Il Portego al primo piano
Questo spazio veniva originariamente usato sia come salone da ricevimento sia come sala passante per accedere agli altri locali, collocati sui due lati. Da qui inizierà la visita nel “teatro di Carlo Goldoni”.
The Sedan Chair
A way of getting around town comfortably and safely
A s a form of transport, the use of litters can be traced back to antiquity: according to Cicero and Juvenal it dates back to the Kings of Bithynia. In its most ancient form, it was used by the Greeks and Romans and was known as a lectica (lectus) – it consisted of a stretcher covered with mattresses and cushions on which the passenger reclined, carried by slaves by means of straps. The type of sedan chair visible here became popular in
England in the second half of the 17th century and its use spread into Italy and France
in the 18th century. It was used for short trips, carried by two porters by means of
two sturdy side poles and consists of a small enclosed cabin with glass windows and
a door for entering. 18th century ladies used chairs to go to ceremonies, or to mass, to take “the air” and to the coffeehouse. Sometimes they even travelled in the chair for shorter journeys. In Venice not only the ladies used them: the Doge descended the golden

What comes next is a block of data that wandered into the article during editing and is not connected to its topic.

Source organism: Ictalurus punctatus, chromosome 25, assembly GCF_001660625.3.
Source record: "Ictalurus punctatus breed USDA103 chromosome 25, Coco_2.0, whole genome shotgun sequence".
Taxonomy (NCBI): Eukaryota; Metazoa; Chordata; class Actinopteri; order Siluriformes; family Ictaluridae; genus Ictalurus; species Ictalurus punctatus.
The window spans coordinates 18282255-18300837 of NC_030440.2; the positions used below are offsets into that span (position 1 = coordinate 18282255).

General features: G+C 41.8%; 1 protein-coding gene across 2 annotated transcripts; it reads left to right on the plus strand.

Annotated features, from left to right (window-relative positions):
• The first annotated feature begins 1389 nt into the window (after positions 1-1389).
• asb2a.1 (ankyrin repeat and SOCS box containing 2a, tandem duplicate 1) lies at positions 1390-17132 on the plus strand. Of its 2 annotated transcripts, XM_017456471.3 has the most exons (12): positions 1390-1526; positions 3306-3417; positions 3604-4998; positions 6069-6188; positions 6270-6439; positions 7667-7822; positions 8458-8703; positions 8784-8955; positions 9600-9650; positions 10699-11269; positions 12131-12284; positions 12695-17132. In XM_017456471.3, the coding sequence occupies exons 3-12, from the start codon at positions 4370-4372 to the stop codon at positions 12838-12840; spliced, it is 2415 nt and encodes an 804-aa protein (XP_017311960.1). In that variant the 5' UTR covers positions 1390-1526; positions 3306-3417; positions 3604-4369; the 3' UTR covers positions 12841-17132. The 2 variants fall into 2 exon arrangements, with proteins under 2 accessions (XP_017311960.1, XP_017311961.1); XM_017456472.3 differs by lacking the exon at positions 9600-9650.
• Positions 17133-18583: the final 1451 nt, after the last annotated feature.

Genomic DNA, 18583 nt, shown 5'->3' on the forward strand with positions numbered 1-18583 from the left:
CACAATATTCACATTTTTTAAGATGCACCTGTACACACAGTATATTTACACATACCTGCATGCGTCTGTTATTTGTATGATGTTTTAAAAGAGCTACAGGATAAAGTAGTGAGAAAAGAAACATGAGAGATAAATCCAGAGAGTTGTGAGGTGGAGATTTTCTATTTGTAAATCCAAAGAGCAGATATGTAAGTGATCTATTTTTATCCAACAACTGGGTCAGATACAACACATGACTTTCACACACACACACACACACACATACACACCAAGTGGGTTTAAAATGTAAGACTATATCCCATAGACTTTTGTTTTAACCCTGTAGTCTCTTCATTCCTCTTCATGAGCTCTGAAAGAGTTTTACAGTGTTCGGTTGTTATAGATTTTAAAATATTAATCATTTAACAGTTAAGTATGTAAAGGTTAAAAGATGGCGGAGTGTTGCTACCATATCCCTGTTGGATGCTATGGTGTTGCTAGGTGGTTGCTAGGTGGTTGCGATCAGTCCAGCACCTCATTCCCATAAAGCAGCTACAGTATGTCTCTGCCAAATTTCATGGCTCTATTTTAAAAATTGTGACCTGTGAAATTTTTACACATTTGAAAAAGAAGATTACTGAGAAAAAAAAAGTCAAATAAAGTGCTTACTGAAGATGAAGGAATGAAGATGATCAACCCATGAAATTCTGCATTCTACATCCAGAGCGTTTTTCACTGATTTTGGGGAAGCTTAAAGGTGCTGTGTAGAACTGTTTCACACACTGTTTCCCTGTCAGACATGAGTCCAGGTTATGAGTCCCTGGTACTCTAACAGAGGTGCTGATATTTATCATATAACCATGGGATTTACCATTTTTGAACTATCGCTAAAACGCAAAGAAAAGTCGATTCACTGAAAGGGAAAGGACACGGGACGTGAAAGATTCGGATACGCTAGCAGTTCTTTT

staircase of the Doge’s Palace upon a sedan chair in order to board gondolas.
The Fake Patient
Scene from Act Two – scenes 5 and 6
Despite suffering from the pangs of love, Rosaura has not lost her appetite, which she satisfies with figs she hides under her bed behind the backs of her friend Beatrice and her maidservant Colombina, who are worried about her. The scene comprises a daybed in carved wood, a 19th century imitation of an 18th century original; an Adrienne gown, a 20th century replica used as a stage costume; an 18th century silver mirror; a 19th century three-panel folding screen copy of an 18th century original, and four faience pottery apothecary jars (1650ca. – 1749 ca.) The floor features a marble tile with a carved spy hole that allowed the residents of the house to see who was coming into the portego from the canal-side entrance, not too dissimilarly from a present-day peephole.
The Play: Presented successfully during the 1751 carnival season with the title “The apothecary, or The fake patient”, this comedy plays on the comical theme of the Hypochondriac, or imaginary invalid, a recurrent character in stage traditions. From The fake patient, Goldoni created a dramma giocoso which was set to music by F. J. Haydn in 1768.